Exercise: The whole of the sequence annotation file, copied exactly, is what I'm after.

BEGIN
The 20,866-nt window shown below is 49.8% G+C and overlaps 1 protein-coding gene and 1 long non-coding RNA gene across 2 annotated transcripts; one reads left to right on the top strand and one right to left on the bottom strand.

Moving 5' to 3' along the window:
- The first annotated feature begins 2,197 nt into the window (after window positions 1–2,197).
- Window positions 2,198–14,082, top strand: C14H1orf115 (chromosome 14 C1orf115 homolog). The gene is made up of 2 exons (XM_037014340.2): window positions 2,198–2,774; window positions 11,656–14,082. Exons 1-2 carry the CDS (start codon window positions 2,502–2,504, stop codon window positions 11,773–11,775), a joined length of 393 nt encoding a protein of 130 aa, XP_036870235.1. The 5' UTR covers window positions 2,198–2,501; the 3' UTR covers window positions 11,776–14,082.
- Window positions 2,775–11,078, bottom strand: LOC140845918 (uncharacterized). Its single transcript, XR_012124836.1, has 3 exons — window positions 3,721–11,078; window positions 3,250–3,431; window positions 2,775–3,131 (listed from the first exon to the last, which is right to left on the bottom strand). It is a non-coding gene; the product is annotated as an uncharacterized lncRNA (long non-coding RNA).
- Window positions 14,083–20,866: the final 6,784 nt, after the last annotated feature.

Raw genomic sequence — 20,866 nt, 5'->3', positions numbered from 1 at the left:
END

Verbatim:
The 20,866-nt window shown below is 49.8% G+C and overlaps 1 protein-coding gene and 1 long non-coding RNA gene across 2 annotated transcripts; one reads left to right on the top strand and one right to left on the bottom strand.

Moving 5' to 3' along the window:
- The first annotated feature begins 2,197 nt into the window (after window positions 1–2,197).
- Window positions 2,198–14,082, top strand: C14H1orf115 (chromosome 14 C1orf115 homolog). The gene is made up of 2 exons (XM_037014340.2): window positions 2,198–2,774; window positions 11,656–14,082. Exons 1-2 carry the CDS (start codon window positions 2,502–2,504, stop codon window positions 11,773–11,775), a joined length of 393 nt encoding a protein of 130 aa, XP_036870235.1. The 5' UTR covers window positions 2,198–2,501; the 3' UTR covers window positions 11,776–14,082.
- Window positions 2,775–11,078, bottom strand: LOC140845918 (uncharacterized). Its single transcript, XR_012124836.1, has 3 exons — window positions 3,721–11,078; window positions 3,250–3,431; window positions 2,775–3,131 (listed from the first exon to the last, which is right to left on the bottom strand). It is a non-coding gene; the product is annotated as an uncharacterized lncRNA (long non-coding RNA).
- Window positions 14,083–20,866: the final 6,784 nt, after the last annotated feature.

Raw genomic sequence — 20,866 nt, 5'->3', positions numbered from 1 at the left: